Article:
A cavity first forms when bacteria demineralize enamel, the outer aspect and hardest part of the tooth surface. When bacteria are allowed to sit on teeth, a plaque biofilm forms. Most of the bacteria are naturally occurring throughout our mouths, but are given an opportunity to thrive upon consuming food and drinks that contain sugar. The growth of the plaque biofilm produces acids. Once acids weaken the enamel, they are left to attack the next and softer portion of our teeth, the dentin. Bacteria can come in contact with the most inner layer of the tooth, the pulp. The pulp can become irritated and one may feel discomfort while chewing, and, in more advanced stages, it is possible to experience pain or swelling. As the bacterial insult progresses, the body mounts an immune response to fight the initial insult to the tooth. This can lead to an abscess, which may require a root canal or extraction. The best way to prevent cavities is proper home care: brushing twice daily with a fluoride toothpaste, flossing once daily, and minimizing sweet, sticky foods and beverages – all of which can greatly reduce the risk of cavities. Regular visits to your dentist can help reduce the risk of cavities and halt the progression before they become too advanced. The dental visit usually involves x-rays or radiographs once a year to assess the areas of the teeth that cannot be viewed clinically. Various filling materials can be used to fill cavities, your dentist will recommend which type of material is best for you. If your dentist does find a cavity, do not fret, it’s not uncommon to have cavities. Tooth decay is preventable! Regular dental visits, proper oral hygiene, and good eating habits can save your teeth!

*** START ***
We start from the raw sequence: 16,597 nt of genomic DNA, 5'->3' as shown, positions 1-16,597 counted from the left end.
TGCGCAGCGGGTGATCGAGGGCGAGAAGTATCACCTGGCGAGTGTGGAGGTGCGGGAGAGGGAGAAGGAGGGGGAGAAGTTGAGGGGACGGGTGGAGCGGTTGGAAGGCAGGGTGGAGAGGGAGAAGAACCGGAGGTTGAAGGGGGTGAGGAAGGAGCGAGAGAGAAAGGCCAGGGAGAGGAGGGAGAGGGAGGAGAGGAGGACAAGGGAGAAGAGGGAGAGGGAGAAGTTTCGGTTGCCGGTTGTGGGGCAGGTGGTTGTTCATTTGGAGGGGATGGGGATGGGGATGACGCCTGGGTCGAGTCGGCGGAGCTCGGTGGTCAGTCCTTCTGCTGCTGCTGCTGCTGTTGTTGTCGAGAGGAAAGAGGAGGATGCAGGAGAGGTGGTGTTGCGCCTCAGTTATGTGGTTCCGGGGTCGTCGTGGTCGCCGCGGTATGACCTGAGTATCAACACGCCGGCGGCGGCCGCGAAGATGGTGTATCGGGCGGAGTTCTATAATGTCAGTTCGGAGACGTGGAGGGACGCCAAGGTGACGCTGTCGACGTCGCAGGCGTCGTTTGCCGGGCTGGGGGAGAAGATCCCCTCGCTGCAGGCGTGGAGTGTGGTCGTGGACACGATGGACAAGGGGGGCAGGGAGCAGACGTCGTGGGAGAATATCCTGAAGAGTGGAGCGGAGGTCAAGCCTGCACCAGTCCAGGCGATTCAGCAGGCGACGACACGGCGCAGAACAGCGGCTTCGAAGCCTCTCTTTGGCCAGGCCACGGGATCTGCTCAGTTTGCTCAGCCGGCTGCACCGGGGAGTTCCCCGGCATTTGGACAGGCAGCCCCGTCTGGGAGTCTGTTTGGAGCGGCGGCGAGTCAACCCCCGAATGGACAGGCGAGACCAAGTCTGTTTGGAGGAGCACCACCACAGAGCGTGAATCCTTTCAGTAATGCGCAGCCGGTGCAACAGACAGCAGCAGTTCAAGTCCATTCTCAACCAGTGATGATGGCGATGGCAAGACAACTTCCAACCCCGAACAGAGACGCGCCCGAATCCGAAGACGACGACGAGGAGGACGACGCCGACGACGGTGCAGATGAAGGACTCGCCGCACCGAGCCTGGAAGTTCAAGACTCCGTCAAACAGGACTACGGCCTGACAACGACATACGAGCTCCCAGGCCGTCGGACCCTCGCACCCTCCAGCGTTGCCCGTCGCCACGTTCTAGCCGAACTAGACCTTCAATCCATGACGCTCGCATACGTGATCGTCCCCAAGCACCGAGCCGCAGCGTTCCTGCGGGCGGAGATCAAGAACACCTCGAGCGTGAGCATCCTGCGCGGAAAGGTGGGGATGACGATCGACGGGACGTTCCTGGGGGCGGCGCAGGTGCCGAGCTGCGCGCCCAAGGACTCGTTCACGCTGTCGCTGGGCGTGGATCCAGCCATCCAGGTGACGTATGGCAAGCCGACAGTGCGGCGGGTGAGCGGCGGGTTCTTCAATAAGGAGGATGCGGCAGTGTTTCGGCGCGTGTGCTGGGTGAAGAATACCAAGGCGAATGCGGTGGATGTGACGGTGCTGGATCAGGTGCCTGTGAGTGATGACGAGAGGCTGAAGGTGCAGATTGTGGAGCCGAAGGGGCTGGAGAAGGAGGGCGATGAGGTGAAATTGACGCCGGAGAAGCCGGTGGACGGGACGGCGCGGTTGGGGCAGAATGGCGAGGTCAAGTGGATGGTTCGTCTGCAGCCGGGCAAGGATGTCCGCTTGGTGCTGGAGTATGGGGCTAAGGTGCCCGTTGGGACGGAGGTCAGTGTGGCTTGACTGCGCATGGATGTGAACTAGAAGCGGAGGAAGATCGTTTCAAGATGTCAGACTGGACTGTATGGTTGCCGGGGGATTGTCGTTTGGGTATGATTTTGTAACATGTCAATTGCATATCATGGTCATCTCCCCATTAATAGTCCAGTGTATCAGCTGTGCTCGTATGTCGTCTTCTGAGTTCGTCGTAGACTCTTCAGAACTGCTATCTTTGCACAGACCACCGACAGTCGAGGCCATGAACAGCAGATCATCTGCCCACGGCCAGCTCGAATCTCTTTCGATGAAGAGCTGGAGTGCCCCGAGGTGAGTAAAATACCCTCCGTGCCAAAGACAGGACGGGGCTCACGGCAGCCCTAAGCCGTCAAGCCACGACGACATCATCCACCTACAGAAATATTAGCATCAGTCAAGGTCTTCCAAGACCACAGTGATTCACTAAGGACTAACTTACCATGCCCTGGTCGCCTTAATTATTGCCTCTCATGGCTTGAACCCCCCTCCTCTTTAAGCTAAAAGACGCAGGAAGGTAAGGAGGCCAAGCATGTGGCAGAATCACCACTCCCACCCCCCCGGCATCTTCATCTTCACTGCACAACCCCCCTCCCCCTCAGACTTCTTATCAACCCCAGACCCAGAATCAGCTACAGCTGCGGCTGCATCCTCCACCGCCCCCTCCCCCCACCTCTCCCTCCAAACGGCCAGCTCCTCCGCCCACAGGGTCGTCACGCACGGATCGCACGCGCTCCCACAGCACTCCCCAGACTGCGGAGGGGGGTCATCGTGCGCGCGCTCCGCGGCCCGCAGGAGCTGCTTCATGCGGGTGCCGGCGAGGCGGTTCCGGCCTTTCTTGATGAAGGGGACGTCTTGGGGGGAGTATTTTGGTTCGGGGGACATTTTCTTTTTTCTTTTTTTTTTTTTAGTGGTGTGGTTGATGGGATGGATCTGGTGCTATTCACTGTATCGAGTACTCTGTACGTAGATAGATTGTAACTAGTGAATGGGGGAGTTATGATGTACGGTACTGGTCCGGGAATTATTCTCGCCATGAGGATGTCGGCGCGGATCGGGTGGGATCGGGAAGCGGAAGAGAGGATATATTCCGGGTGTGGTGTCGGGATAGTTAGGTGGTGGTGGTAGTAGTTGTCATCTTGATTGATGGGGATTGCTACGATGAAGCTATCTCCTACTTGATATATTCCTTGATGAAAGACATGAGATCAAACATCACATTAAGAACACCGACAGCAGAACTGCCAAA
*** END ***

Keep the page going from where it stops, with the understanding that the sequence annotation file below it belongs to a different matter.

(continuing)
Rhinebeck Dental Care, www.rhinebeckdentalcare.com